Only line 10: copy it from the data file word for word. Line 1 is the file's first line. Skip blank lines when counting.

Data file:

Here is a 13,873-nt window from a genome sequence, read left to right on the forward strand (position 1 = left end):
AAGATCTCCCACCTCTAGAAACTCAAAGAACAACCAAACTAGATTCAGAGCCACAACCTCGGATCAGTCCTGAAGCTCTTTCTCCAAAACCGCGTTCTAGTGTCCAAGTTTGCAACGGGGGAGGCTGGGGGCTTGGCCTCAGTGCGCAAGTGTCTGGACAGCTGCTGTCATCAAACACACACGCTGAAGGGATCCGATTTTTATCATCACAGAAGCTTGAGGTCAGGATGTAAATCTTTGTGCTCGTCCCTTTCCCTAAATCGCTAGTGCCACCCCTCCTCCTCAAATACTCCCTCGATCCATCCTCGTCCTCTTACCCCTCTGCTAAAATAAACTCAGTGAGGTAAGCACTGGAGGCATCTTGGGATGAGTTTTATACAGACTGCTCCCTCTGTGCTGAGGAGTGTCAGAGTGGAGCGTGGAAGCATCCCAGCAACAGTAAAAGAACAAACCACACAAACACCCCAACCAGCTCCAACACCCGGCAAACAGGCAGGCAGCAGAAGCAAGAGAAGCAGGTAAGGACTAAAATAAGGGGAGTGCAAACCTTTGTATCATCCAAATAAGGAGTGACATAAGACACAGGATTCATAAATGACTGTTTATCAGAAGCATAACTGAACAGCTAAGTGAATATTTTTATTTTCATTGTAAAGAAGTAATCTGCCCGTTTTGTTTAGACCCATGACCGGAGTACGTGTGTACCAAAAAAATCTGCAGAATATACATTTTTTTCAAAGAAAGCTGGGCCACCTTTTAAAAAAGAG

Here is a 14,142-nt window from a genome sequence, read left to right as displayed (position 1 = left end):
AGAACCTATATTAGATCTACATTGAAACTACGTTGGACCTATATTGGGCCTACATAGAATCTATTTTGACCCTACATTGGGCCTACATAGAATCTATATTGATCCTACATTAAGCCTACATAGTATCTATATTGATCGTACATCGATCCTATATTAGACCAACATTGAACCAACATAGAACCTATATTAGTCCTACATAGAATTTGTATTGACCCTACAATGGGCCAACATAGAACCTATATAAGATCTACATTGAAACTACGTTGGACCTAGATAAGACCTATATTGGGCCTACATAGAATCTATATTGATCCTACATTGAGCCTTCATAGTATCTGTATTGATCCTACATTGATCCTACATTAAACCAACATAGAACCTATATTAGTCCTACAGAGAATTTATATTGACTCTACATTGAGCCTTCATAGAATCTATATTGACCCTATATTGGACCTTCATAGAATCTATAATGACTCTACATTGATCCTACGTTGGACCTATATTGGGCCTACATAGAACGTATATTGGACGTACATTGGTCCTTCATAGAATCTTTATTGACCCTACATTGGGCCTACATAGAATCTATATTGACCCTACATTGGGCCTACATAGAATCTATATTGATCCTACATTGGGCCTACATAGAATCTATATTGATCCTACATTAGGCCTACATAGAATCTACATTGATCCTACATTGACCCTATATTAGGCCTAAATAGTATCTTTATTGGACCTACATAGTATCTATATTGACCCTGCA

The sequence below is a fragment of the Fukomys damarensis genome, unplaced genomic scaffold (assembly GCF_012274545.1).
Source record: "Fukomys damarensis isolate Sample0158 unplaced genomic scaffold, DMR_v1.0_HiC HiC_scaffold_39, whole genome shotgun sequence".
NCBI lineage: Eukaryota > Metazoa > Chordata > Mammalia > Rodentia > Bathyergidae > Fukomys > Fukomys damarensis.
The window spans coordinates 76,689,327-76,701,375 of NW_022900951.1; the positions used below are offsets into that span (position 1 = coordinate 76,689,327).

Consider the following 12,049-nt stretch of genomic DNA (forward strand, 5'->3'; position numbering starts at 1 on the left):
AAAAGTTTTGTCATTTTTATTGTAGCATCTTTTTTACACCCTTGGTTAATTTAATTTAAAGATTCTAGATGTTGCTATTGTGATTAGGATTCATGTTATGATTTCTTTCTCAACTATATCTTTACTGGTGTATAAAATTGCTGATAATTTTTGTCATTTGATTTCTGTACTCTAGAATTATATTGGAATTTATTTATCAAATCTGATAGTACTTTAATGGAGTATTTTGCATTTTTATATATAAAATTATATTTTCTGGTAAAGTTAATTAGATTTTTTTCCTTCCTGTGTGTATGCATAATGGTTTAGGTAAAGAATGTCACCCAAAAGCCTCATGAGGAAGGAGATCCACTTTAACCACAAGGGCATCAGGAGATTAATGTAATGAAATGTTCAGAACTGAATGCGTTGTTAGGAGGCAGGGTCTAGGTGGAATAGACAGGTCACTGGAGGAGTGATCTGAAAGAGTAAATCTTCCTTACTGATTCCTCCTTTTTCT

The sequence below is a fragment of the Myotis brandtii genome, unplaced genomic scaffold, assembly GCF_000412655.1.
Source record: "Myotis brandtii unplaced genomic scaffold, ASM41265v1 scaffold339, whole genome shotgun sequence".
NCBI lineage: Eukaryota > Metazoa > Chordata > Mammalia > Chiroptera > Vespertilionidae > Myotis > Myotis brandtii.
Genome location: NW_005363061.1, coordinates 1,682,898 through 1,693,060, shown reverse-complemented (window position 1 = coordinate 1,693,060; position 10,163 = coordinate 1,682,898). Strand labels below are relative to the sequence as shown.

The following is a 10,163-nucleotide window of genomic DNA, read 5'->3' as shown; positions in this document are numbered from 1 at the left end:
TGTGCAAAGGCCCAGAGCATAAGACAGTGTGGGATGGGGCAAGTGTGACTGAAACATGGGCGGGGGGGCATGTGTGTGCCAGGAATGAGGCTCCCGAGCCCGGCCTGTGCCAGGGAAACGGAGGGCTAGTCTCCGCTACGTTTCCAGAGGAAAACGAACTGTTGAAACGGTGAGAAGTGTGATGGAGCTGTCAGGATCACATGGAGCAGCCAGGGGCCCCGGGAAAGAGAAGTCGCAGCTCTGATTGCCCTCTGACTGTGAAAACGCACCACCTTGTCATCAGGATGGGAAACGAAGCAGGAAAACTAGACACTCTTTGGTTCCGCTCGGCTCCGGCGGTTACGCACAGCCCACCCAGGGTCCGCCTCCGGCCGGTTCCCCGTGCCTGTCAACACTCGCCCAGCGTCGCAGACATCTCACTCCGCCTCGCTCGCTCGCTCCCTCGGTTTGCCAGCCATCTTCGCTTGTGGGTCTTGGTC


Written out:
AAAAGTTTTGTCATTTTTATTGTAGCATCTTTTTTACACCCTTGGTTAATTTAATTTAAAGATTCTAGATGTTGCTATTGTGATTAGGATTCATGTTATGATTTCTTTCTCAACTATATCTTTACTGGTGTATAAAATTGCTGATAATTTTTGTCATTTGATTTCTGTACTCTAGAATTATATTGGAATTTATTTATCAAATCTGATAGTACTTTAATGGAGTATTTTGCATTTTTATATATAAAATTATATTTTCTGGTAAAGTTAATTAGATTTTTTTCCTTCCTGTGTGTATGCATAATGGTTTAGGTAAAGAATGTCACCCAAAAGCCTCATGAGGAAGGAGATCCACTTTAACCACAAGGGCATCAGGAGATTAATGTAATGAAATGTTCAGAACTGAATGCGTTGTTAGGAGGCAGGGTCTAGGTGGAATAGACAGGTCACTGGAGGAGTGATCTGAAAGAGTAAATCTTCCTTACTGATTCCTCCTTTTTCT